GREEN MEP Jean Lambert has said there should be no new runways in London or the South-east after the Airports Commission recommended the construction of a new runway at either Heathrow or Gatwick Airport.
It has emerged today that the Commission, led by businessman Sir Howard Davies, will recommend a new runway for one of the two airports in its final report into how to improve airport capacity in the UK, due next summer.
Ms Lambert said the if the Commission had considered the question of whether we should boost the capacity of aviation in light of the UK’s legal obligations to cut greenhouse gas emissions and improve Londoners’ air quality it would have recommended no new runway at all.
In fact, the Commission took for granted that the aviation industry should be expanded and merely considered where a new runway should be put.
It will make a recommendation based on a shortlist of three options – building a new runway or doubling the length of an existing runway at Heathrow or building a new runway at Gatwick, according to Sir Howard.
The viability of a planned new airport in the Thames Estuary as espoused by Mayor of London Boris Johnson will be considered next year confirmed Sir Howard.
The Green MEP said: “The reality is that we shouldn’t be extending the UK aviation industry at all.
“Wherever you build it, any new runway will destroy local communities, worsen air pollution – and increase the UK’s CO2 emissions.
“Heathrow is already an air pollution hot-spot – with all the implications for health we know about: thousands of Londoners a year are dying prematurely every year as a result of poor air quality.
“We know that residents of the Heathrow area are already suffering intolerable noise pollution – often in their own homes – and that this is causing ill-health and having a negative impact on children’s eduction. Expanding the airport can only make this worse.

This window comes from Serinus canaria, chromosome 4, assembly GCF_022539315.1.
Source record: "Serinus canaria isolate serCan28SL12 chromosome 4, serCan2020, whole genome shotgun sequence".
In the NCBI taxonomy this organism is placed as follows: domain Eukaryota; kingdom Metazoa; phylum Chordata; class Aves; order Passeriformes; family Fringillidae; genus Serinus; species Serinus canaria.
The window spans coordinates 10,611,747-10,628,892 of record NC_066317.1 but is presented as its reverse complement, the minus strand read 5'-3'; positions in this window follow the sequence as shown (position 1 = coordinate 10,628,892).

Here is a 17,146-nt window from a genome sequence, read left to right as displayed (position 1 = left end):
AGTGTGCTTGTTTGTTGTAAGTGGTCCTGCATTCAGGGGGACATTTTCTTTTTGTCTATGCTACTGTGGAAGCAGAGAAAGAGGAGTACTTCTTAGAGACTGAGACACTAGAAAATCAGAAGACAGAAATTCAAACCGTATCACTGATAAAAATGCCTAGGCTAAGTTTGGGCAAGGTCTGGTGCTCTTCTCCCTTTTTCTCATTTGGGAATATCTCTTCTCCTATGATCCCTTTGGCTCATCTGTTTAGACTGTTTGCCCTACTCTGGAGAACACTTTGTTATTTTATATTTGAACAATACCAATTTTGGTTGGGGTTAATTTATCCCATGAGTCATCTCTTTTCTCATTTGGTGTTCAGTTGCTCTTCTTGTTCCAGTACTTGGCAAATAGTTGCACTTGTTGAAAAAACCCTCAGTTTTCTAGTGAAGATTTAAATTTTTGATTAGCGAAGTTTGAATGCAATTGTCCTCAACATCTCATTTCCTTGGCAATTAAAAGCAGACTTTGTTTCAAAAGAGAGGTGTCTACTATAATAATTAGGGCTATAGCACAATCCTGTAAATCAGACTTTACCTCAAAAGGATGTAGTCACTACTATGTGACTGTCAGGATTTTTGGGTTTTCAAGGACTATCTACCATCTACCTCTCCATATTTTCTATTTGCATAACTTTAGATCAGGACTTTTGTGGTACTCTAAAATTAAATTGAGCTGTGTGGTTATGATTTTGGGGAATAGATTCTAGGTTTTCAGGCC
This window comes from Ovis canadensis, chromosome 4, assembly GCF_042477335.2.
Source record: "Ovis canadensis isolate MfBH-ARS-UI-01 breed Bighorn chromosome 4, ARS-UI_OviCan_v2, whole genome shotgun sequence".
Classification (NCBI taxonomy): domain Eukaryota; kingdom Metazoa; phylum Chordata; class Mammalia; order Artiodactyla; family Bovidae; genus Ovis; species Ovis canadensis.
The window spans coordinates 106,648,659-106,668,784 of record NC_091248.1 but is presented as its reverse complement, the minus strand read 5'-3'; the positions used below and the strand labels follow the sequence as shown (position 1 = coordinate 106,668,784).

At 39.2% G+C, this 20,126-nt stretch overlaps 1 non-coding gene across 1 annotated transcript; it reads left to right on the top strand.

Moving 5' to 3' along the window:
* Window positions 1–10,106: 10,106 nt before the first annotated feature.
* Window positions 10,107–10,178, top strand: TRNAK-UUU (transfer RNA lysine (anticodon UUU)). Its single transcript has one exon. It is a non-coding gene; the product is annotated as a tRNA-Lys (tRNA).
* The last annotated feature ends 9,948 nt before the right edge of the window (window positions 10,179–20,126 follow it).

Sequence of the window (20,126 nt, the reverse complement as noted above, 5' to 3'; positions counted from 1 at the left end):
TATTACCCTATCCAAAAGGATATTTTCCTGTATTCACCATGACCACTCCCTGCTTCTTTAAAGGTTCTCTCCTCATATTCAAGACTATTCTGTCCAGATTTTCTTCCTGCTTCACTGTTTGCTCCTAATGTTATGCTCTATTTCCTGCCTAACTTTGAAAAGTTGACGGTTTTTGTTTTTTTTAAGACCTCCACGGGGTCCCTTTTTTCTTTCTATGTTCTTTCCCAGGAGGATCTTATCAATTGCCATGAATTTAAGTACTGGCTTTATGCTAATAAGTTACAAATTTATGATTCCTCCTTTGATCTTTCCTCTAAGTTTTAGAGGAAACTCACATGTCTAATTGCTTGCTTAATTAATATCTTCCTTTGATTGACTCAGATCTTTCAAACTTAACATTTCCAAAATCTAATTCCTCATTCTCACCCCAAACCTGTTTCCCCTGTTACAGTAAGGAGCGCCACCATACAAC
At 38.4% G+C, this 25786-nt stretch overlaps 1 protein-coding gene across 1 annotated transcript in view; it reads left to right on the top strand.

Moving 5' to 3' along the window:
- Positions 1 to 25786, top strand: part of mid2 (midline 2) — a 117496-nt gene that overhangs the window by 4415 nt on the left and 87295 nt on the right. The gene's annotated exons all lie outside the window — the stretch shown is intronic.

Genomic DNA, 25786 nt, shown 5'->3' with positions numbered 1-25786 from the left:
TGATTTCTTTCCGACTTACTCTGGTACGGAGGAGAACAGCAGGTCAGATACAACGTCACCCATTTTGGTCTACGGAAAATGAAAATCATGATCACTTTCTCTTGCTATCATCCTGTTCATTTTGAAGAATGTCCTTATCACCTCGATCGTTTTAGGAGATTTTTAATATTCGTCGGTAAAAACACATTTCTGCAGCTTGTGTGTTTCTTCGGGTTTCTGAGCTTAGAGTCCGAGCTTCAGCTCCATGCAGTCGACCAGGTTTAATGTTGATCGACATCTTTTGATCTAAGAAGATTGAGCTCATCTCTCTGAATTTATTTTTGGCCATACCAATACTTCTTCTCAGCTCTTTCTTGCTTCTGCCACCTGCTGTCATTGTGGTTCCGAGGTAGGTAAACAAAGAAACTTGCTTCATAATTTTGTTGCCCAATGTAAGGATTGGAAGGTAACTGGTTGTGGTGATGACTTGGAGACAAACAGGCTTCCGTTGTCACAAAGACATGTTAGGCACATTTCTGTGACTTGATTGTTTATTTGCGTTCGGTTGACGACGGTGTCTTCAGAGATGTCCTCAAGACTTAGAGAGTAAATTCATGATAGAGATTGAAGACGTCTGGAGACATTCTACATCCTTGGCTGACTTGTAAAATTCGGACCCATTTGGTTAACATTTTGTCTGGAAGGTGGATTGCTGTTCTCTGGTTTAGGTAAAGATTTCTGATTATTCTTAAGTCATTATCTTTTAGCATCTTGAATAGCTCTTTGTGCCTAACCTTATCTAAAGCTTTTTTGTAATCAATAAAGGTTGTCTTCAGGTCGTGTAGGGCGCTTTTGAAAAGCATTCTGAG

“We know the greenhouse gas emission limits we face and have to work within – instead of building ever-more new runways, leading to ever more CO2 emissions, we need to develop a transport policy that takes account of that.
“The UK already has the aviation capacity it needs – rather than asking for new runways in London, the Government should be looking at how we can use that capacity more effectively.”
Aviation already accounts for about 13% of the UK’s greenhouse gas emissions. If allowed to continue unchecked, aviation growth will make it impossible for the UK to meet its target of reducing emissions by 80% by 2050.
Recent research by the Aviation Environment Federation suggests that the UK already has sufficient airport infrastructure to meet the maximum levels of future demand that would be consistent with the limits on aviation growth recommended by the UK Parliament’s Committee on Climate Change.
Ms Lambert added: “Not only is the expansion against Government targets for limiting all forms of pollution including noise and air but it will inevitably impact on the green belt and directly impinge on the homes and health of millions of Londoners.
“We’ve been told that expansion is crucial to the economy, but the contribution that aviation makes is frequently overstated. Eighteen million passengers arriving at Heathrow never leave the airport, simply using it to transfer to another international flight. That figure is expected to double by 2030.
“And the aviation industry does not pay it’s way, receiving tax breaks which other transport industries do not get. It doesn’t pay the damages of the noise and pollution it causes, it pays no tax on aviation fuel and it is zero-rated for VAT.
“A new runway anywhere will increase noise and air pollution. The health impacts of these pollutants are now much better understood than when Heathrow and Gatwick were first constructed, yet the Government does not seem concerned to address these issues.”